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Re: Built-in bzero in GCC 3.0.2
- To: eliz at is dot elta dot co dot il
- Subject: Re: Built-in bzero in GCC 3.0.2
- From: "Kaveh R. Ghazi" <ghazi at caip dot rutgers dot edu>
- Date: Mon, 5 Nov 2001 08:47:24 -0500 (EST)
- Cc: gcc at gcc dot gnu dot org
> From: Eli Zaretskii <email@example.com>
> My goal is quite limited: I'd like to let users compile GDB without
> seeing warnings. If there's a GCC option I could use to avoid the
> warning, it'd be fine, provided that this option will not cause older
> versions of the compiler (say, the 2.95.x series at least) to barf.
If this is your goal, then modifying gcc is not a real solution since
3.0.x will always have the conflict with your headers. I also think
that since you're migrating towards the standard spec that we
shouldn't modify gcc to support the wrong spec.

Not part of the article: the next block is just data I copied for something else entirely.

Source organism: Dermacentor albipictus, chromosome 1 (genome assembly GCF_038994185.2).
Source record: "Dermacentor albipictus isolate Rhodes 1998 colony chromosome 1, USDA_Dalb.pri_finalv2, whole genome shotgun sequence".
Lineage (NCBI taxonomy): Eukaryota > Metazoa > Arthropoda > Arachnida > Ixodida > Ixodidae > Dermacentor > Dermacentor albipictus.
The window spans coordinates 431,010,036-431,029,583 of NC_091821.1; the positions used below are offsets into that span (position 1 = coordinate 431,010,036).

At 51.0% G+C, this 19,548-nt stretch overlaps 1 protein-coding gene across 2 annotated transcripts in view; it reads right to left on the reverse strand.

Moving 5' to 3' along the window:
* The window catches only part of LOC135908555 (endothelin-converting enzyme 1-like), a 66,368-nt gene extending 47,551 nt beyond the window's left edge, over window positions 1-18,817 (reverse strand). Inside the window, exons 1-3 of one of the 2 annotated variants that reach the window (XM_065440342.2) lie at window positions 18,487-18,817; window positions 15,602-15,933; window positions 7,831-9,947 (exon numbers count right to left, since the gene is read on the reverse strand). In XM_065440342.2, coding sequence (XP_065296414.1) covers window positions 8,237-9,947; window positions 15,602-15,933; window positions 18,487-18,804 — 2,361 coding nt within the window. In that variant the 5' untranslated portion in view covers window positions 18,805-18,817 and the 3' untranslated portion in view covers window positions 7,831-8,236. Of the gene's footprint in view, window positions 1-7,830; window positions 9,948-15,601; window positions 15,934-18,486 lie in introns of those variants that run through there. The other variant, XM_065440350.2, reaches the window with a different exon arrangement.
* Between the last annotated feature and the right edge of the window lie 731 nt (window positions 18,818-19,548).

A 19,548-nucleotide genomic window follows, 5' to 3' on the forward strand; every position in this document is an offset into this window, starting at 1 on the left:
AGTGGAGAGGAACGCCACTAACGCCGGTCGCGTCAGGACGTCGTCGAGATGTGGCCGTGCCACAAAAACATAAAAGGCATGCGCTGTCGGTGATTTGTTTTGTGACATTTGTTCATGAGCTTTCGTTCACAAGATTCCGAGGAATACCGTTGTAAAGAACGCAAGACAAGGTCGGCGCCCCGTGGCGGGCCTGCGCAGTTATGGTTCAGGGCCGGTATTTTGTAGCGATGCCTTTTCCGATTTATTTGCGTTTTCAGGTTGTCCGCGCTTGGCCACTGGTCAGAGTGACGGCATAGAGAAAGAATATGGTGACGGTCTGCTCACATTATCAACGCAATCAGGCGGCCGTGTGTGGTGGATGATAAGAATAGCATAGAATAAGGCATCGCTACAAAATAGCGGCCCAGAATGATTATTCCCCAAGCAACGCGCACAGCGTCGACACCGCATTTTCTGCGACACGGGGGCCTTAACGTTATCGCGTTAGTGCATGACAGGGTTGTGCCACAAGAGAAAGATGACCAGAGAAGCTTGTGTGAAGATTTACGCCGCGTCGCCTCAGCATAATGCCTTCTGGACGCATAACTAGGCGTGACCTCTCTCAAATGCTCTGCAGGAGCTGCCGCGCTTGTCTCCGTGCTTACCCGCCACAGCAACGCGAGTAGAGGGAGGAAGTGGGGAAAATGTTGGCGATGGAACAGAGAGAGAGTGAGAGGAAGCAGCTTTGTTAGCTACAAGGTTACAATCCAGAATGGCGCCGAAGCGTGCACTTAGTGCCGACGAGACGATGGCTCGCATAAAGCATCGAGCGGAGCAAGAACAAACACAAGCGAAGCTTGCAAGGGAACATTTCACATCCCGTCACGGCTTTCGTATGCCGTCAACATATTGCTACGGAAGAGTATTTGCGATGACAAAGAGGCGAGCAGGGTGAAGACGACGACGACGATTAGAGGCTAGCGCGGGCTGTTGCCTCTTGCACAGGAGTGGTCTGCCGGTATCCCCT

Perhaps another solution would be to add a fixinc hack to change the
system header definition to match the void one. But you'd have to
supply that patch since I don't have access to such a system. That
would only help 3.0.3 and later (if its decided its safe enough for
the 3.0.x branch.)
Taking a different approach, I thought gdb was modified to avoid the
BSD string functions? If any crept back in, the safest thing would be
to just convert them to memcpy.
IIRC, the flag to control these builtins is -ansi. But I wouldn't
recommend that because it sometimes breaks system headers. Really
IMHO, you should just not use bzero.
Kaveh R. Ghazi Engagement Manager / Project Services
firstname.lastname@example.org Qwest Internet Solutions